#Cakeventures: Cake 2: Passion Fruit and Lime

In case you missed the last post I’ve been tasked with producing wedding cakes for the wedding of Supernurse in 25 days time.  Cake#1 was a Raspberry and Lemon Layer Cake. I gave myself a day off before trying Cake#2 and rather appropriately, with Valentine’s Day looming, it was a Passion Fruit and Lime Cake. I’d been asked to try to make a cake incorporating these flavours and there are actually loads of recipes out there which combine various tropical flavours. The recipe I used was from  ‘Martha Stewart Weddings’ and promised that it would be ‘the food equivalent of the most intoxicating tropical drink you’ve ever had.’ Say no more.

Unlike Cake#1  this cake used both egg whites and egg yolks ( whipped separately and then folded in together) in the sponge, and the batter seemed much more meringue than cake like by the time I poured it into the tins. I decided to use a 9″ and a 7 3/4″ tin . The odd sized tin belonged to my Gran – I’m not sure tins come in that size anymore but the cake did bake beautifully in the old fashioned aluminium.

The most important thing to tell you about the sponge is that my 9 year old, who is assisting in the testing and tasting process, declared the uncooked cake batter to be the best thing he had ever tasted. So that’s a win for this cake no matter what you think of the cooked version.

img_3190The particularly fun part of this cake was making a passion fruit curd to go between the layers and on the top. I used the BBC Good Food recipe but instead of using fresh passion fruit pulp I used Sainsbury’s Passion Fruit and Mango Coulis . I heated it slowly with butter, eggs, golden caster sugar and cornflour, and although it took at least twice as long as the recipe said to thicken ( 30 minutes not 15), it is possibly the best thing that I’ve ever tasted. This stuff is like a tangy condensed milk, caramel consistency, mango and passion fruit sorbet something or other. It is amazing. We had to stop ourselves from eating the whole pan there and then.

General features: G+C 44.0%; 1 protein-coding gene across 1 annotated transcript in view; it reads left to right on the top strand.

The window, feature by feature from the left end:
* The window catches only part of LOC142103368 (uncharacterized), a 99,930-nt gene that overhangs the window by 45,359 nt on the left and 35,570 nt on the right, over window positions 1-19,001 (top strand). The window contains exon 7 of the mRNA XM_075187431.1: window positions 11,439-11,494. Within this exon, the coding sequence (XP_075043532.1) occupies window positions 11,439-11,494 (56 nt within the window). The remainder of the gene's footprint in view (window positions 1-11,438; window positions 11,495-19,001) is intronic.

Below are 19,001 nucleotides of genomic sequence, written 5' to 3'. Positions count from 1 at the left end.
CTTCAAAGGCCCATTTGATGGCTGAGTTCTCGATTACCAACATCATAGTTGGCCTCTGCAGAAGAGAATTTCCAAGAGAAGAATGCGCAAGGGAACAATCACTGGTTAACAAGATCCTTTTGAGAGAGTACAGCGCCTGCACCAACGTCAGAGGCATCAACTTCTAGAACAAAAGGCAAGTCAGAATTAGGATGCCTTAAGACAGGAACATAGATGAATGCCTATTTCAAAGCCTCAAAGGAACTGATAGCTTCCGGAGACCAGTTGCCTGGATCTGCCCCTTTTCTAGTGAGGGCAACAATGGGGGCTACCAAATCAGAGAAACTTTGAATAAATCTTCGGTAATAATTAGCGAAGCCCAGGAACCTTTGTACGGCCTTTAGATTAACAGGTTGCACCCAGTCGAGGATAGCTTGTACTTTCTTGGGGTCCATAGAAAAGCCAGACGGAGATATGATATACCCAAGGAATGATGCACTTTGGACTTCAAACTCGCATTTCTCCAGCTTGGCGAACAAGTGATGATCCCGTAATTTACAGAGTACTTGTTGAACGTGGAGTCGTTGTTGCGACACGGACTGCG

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I’m learning a number of things as I move into mass cake production and one is that it is both possible and preferable to wash up as I go along. I know. Who’d have thought it ? Surprisingly effective. img_3191

The cakes came out beautifully baked with a very even rise and a good colour. I gave them a good dousing with lime syrup and then covered each layer with the passion fruit curd, which was stiff enough to stay in place without an icing dam, although I did pipe one anyway. I used the icing for cake#1 minus the lemon curd and instead added some lime zest and lime juice. We had friends over and Mrs Lovely-and-very-organised-and-skilful gave me some icing tips. First of all don’t go with the polyester piping bag – plastic bags prevent seepage and are easier to use. Secondly, practise a lot. Thirdly, make sure that the icing is at a spreadable temperature. The cake was assembled and after an afternoon spent in the woods I had 5 hungry children and 2 adults ready to test it.

The verdict on Cake#2 can be seen in the images below. It took no more than five minutes to eat half a double layered cake. Five minutes after the photo on the right was taken only a quarter remained.The good news is that Supernurse came by to try a slice this morning and she loved it which probably matters the most as it is for her wedding. 

I’m feeling quite relieved that in my first two cakes I have found two great sponge recipes which I need to choose between, and a very delicious icing. In addition I’ve discovered the utter goodness of homemade passion fruit curd, how to do dishes whilst baking, and that my family seemingly have a limitless appetite for cake.

Cake#3 will be tested at the weekend. Stay tuned.

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